The Problem of Assumed Familiarity
Some stories get featured in multiple Gospels, and some topics appear often enough that you assume you know what is coming but you miss it. Today’s Gospel is one of those cases where you can tune out.
Here’s the text:
At that time, a lawyer asked him a question, to test him. “Teacher, which is the great commandment in the law?” And he said to him, “You shall love the Lord your God with all your heart, and with all your soul, and with all your mind. This is the great and first commandment. And a second is like it, You shall love your neighbor as yourself. On these two commandments depend all the law and the prophets.”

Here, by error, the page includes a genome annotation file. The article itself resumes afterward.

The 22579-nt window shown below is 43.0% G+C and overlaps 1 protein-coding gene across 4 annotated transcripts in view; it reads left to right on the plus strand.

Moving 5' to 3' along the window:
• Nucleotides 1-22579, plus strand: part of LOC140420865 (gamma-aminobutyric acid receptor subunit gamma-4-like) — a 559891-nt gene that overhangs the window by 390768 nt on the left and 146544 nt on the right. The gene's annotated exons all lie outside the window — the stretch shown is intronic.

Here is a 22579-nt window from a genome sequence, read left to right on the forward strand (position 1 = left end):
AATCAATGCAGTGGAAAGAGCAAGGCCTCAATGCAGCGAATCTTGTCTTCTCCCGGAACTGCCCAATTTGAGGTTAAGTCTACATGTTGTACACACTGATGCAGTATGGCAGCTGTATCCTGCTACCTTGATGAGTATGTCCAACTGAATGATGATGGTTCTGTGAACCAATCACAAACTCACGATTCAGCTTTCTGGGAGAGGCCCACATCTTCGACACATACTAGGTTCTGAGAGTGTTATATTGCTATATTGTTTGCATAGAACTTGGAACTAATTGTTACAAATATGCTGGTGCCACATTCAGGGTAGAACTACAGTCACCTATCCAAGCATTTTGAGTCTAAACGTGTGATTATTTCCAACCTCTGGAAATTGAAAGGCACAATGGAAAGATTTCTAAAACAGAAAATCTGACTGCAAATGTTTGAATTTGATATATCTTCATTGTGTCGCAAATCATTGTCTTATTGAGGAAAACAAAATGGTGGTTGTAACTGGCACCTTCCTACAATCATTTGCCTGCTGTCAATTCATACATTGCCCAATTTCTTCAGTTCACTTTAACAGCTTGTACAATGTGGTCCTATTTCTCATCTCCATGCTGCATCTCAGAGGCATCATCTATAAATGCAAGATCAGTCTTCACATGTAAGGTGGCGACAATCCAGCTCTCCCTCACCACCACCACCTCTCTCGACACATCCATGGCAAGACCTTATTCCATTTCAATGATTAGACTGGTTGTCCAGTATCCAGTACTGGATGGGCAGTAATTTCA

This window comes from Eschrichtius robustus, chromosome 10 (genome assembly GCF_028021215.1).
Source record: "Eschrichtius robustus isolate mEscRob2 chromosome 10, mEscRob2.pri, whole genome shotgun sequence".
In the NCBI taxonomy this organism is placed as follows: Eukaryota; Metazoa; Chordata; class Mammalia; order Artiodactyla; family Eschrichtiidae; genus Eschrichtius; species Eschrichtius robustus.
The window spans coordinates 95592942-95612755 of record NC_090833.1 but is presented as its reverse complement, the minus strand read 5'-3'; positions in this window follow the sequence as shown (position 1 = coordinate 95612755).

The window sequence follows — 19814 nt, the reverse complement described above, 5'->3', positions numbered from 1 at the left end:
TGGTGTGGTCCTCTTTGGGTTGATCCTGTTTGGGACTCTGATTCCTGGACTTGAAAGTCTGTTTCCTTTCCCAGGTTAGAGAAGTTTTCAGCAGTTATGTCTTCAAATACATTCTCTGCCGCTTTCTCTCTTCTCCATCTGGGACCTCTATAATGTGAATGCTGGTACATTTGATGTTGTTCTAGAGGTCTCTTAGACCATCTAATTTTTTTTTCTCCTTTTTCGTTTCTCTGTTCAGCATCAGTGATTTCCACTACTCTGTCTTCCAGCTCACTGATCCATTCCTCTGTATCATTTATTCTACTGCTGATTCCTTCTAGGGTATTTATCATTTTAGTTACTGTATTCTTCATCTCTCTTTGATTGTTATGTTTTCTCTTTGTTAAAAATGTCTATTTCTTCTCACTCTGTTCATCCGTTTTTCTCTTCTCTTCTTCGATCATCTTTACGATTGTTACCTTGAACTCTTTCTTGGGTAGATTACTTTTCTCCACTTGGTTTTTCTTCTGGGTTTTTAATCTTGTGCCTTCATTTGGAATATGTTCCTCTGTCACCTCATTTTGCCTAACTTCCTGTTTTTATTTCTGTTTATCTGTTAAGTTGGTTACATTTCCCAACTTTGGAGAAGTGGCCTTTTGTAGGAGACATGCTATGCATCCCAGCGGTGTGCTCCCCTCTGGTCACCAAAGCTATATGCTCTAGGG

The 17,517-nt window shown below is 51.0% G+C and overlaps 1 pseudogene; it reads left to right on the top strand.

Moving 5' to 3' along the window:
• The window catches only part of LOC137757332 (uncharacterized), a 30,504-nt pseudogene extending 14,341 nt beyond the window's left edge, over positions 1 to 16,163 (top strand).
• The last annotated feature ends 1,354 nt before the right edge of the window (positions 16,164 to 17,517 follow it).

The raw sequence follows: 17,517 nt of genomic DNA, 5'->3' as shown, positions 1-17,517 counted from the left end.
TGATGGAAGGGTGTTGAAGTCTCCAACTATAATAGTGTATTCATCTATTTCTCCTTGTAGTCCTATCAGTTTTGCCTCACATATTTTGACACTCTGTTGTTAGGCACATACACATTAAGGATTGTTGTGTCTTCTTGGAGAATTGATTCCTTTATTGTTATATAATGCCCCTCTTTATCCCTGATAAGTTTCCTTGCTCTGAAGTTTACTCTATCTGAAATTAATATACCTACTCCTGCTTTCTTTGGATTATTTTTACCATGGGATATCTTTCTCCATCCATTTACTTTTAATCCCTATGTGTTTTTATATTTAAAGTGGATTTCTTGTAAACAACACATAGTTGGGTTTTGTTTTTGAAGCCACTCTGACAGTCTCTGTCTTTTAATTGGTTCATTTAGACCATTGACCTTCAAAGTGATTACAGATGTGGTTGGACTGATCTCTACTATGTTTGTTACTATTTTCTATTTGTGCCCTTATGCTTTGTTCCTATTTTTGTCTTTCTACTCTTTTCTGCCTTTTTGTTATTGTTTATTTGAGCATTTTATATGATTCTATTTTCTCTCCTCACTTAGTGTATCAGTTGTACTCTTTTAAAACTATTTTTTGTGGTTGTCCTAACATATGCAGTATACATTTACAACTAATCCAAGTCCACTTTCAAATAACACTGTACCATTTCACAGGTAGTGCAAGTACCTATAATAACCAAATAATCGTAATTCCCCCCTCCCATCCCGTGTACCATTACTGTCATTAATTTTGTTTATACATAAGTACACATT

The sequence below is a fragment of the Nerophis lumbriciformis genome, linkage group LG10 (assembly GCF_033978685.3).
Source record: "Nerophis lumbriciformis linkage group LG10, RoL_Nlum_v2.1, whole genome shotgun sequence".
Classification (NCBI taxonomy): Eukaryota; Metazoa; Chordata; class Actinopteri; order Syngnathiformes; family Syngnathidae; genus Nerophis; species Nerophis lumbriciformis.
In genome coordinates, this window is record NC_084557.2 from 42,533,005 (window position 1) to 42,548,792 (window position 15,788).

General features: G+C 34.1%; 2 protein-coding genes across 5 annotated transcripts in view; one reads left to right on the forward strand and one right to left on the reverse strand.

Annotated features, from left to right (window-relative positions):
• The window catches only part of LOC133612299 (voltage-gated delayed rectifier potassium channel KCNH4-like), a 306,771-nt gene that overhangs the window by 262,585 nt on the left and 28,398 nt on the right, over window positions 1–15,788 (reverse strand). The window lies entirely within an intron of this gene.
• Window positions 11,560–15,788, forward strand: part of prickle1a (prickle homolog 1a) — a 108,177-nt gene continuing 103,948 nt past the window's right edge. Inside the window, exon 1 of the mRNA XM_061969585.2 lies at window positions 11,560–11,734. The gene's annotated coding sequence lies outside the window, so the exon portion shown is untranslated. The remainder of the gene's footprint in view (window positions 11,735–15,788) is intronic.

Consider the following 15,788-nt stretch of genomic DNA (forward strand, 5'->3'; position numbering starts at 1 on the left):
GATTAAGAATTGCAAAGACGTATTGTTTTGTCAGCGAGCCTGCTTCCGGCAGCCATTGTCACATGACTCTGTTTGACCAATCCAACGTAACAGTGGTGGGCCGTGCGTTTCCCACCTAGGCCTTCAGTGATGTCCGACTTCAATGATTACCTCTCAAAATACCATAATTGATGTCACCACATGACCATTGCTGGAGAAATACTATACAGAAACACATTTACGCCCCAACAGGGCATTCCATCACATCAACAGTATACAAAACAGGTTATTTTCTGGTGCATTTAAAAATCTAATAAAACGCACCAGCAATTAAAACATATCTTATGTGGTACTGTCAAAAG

Now while the Pharisees were gathered together, Jesus asked them a question, saying “What do you think of Christ? Whose son is he?” They said to him, “The son of David.” He said to them, “How is it then that David, inspired by the Spirit, calls him Lord, saying, ‘The Lord said to my Lord, Sit at my right hand, till I put your enemies under your feet’? If David thus calls him Lord, how is he his son?” And no one was able to answer him a word, nor from that day did anyone dare to ask him any more questions.
At first glance, this Gospel opens like the Good Samaritan. But then it moves into a different space about “What do you think of Christ?”
We can think that we’re doing exactly what the Law requires while engaging in an exercise of missing the point: becoming one with Christ Himself.